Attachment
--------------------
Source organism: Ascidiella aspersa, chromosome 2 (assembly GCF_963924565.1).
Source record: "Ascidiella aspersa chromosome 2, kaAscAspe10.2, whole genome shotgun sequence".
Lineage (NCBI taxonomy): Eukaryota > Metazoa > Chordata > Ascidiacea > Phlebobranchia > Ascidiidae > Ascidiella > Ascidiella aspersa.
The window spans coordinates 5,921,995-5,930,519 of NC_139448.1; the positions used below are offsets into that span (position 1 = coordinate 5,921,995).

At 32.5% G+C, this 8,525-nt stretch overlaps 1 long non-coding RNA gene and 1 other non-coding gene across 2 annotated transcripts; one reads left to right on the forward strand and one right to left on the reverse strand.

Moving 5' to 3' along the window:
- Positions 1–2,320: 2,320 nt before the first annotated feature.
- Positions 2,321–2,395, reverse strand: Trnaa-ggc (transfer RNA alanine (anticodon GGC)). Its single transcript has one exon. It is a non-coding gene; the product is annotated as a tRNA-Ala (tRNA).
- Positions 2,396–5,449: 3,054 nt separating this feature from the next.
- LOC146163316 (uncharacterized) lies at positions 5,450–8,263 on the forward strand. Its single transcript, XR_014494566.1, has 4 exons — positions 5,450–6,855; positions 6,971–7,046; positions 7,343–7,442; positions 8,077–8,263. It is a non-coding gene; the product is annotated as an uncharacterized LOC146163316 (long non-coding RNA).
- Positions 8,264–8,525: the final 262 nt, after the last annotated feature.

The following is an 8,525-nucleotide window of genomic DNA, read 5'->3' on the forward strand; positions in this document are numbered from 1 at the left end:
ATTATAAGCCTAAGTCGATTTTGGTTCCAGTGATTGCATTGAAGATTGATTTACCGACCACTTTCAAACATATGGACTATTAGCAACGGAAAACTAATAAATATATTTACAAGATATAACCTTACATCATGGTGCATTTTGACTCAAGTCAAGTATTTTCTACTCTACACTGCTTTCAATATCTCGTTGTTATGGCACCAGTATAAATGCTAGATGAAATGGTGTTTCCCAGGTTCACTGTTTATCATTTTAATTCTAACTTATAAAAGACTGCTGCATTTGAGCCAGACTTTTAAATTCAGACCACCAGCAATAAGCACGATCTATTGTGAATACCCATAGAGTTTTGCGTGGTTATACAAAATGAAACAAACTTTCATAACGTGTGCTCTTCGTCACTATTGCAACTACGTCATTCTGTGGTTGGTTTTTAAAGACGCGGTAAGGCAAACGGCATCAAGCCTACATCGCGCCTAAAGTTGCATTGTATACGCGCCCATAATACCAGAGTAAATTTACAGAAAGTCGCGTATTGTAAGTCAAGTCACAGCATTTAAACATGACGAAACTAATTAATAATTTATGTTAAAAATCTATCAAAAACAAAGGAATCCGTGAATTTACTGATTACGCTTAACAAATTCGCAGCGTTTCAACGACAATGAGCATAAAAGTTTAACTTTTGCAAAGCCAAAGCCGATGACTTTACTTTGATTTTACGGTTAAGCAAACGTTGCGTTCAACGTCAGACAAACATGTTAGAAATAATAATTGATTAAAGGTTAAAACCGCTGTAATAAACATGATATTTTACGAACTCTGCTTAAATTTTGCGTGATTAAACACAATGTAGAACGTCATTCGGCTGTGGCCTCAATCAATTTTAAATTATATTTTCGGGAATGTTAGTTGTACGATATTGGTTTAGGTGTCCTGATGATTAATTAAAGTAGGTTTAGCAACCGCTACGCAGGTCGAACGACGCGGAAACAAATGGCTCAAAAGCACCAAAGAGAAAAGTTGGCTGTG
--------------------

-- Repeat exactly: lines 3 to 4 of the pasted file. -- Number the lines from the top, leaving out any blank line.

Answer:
Lineage (NCBI taxonomy): Eukaryota > Metazoa > Chordata > Ascidiacea > Phlebobranchia > Ascidiidae > Ascidiella > Ascidiella aspersa.
The window spans coordinates 5,921,995-5,930,519 of NC_139448.1; the positions used below are offsets into that span (position 1 = coordinate 5,921,995).